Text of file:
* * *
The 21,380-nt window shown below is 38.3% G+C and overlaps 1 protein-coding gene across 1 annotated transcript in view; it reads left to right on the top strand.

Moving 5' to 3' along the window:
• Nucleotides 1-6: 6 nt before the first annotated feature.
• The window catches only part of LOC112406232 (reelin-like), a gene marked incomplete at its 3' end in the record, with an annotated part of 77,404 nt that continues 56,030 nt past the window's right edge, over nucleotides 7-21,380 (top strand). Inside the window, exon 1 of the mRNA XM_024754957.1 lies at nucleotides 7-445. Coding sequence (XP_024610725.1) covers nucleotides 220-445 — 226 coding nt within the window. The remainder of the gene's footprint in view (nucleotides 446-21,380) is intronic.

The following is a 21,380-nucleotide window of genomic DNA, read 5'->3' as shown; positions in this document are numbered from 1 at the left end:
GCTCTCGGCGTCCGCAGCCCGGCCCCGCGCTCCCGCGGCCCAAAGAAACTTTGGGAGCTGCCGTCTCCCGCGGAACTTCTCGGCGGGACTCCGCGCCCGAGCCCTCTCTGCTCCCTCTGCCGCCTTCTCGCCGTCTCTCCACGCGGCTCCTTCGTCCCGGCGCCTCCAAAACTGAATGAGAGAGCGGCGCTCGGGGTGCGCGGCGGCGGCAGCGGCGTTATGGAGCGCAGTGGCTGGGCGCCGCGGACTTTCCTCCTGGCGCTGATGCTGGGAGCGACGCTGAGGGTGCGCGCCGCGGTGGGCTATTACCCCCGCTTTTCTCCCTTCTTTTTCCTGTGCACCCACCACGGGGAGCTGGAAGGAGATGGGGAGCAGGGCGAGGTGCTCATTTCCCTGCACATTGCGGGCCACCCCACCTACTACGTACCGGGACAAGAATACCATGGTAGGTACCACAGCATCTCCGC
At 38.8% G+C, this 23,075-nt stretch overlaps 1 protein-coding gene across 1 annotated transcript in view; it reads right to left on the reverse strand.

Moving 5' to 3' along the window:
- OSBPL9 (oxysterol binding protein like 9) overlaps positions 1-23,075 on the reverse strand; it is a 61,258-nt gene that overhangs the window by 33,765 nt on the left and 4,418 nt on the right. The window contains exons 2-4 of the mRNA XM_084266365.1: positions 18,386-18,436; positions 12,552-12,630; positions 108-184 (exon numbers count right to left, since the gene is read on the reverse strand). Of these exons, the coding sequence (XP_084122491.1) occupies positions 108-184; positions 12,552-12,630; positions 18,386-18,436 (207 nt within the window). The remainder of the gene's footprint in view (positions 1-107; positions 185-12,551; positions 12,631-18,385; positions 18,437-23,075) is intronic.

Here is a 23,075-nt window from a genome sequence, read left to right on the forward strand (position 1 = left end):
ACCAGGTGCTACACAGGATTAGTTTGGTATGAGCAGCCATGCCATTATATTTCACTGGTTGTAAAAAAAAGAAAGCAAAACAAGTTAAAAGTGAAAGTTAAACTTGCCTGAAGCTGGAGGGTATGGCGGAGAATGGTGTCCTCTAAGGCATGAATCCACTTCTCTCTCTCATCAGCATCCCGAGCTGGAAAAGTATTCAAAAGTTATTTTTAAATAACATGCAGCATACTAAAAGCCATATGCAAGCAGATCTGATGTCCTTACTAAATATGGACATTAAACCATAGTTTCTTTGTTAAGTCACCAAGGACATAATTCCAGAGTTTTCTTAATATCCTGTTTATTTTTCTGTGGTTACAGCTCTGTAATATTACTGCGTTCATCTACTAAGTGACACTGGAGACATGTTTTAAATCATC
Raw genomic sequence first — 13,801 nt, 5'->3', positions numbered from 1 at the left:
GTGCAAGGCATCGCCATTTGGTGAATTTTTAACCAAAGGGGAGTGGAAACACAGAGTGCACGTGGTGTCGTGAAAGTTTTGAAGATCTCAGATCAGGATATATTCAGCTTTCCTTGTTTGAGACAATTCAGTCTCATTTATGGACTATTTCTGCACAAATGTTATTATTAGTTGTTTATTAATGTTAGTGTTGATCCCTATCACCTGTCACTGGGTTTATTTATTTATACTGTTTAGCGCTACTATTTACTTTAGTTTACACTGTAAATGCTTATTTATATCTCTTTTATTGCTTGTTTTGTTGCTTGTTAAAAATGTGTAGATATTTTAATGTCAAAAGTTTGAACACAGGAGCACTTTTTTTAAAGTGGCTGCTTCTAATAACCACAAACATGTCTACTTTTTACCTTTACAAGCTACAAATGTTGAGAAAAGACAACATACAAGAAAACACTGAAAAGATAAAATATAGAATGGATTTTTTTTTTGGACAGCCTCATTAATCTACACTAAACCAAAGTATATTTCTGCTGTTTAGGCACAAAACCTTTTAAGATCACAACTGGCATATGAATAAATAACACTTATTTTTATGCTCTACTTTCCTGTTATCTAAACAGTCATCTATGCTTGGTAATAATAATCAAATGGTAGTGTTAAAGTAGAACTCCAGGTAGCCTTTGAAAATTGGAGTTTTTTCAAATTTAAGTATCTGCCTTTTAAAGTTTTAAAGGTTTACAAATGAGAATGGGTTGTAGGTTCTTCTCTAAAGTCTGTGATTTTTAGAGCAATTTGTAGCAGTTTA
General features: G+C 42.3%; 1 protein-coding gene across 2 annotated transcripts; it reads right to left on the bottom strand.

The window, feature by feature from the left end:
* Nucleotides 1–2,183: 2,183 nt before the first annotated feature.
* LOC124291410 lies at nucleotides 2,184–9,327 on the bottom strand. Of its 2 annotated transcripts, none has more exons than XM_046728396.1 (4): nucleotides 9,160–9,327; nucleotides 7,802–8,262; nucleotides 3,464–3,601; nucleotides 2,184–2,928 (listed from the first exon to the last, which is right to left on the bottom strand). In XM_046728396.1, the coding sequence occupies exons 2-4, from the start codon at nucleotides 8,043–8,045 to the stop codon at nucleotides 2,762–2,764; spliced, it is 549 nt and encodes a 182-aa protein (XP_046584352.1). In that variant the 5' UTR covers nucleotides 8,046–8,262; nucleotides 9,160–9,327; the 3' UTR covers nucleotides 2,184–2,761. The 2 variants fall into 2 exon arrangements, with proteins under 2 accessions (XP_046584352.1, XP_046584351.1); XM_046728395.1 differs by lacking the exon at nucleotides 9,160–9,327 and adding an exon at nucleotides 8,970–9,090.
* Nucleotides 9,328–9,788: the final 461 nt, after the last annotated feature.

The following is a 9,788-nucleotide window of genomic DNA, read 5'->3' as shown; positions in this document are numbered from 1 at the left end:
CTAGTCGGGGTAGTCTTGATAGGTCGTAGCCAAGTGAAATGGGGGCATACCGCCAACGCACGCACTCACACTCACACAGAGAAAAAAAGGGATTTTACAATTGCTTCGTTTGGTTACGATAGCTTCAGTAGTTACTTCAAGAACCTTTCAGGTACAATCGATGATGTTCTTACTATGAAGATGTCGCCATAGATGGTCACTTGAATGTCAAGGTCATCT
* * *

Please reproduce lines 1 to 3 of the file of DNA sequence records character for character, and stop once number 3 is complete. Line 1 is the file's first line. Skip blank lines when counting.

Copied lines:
The 21,380-nt window shown below is 38.3% G+C and overlaps 1 protein-coding gene across 1 annotated transcript in view; it reads left to right on the top strand.

Moving 5' to 3' along the window:
• Nucleotides 1-6: 6 nt before the first annotated feature.